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Policy stability in a time of turbulence: the case of elite sport policy in England/the UK

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posted on 13.11.2014, 09:04 by Pippa Chapman
The research analyses stability and change in the English/British elite sport policy landscape in the period 2005 to early 2014. In the context of a recession and change of government, the policy environment could be described as turbulent and cuts to public funding and commitment to deregulation have been key features of the overarching policy landscape. There was an assumption that elite sport would not be immune from the policy turbulence. The policy landscape is described as consisting of three elements: organisations, public funding and political salience. The original contribution of the thesis is threefold: first, in relation to the empirical study of the relative impact of the political and economic turbulence on the elite sport system; second, in the application of institutional theory and punctuated equilibrium theory to the analysis of elite sport policy; and third, the application of theory to explain the extent of stability uncovered through the empirical research. The research used a case study approach. Semi-structured interviews were conducted with 20 senior officials from sport in England/the UK from both sport-specific NGBs and organisations with wider, national remits for elite sport and incorporating both government and non-government organisations. Due to the sample of interviewees, the nuances of elite interviewing were an important consideration for the researcher. A document analysis study was also carried out. Through the existing literature and the data gathered, three cases emerged and were examined in depth: youth talent search and development; nurturing and transferring talent; and sustaining world class athletes. Thematic analysis was used to examine the data. The data revealed that the policy landscape was, for the most part, stable in the period studied. There were changes to the intensity of financial and political support and refinements of policy objectives, especially due to the hosting of the London 2012 Olympic and Paralympic Games, but the overall policy aims remained consistent. The reasons identified for this stability were as follows: the absence of an alternative, critical lobby; strong leadership in the sector; and the hosting of the London 2012 Games. The long-term impact of Labour s Modernisation agenda was found to have contributed to the stable governance of elite sport, which includes a structure for decision-making and accountability around funding of NGBs by UK Sport. Historical Institutionalism was found to offer the most useful meso-level framework for analysis of the data and clear critical junctures and path formation phases could be identified.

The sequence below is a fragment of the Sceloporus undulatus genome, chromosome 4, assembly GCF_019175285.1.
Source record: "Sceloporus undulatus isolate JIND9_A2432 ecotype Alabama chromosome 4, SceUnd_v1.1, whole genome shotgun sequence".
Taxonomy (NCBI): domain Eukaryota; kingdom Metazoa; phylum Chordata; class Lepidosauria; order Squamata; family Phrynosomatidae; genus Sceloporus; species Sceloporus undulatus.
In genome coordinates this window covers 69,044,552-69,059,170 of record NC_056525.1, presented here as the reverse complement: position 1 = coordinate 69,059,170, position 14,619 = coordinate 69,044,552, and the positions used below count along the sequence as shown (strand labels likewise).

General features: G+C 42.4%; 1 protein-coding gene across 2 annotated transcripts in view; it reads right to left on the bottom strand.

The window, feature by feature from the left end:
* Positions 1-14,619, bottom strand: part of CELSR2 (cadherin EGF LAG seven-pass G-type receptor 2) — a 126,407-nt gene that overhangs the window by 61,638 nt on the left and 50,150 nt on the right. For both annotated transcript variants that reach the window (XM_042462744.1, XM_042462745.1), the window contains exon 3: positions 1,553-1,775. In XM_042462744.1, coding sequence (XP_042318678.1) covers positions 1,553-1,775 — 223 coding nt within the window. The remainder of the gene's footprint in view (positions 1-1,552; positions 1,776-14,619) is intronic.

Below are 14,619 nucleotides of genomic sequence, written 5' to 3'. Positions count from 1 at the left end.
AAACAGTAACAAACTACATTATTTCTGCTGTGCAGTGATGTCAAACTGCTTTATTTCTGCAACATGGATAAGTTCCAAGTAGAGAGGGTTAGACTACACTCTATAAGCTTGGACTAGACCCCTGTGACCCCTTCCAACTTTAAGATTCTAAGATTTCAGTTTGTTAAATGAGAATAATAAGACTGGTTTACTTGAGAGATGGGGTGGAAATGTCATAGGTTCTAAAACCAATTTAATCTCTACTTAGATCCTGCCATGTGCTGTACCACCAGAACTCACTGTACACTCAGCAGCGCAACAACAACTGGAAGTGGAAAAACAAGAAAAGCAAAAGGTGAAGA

Loughborough University



  • Sport, Exercise and Health Sciences


© Pippa Chapman

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A Doctoral Thesis. Submitted in partial fulfilment of the requirements for the award of Doctor of Philosophy of Loughborough University.

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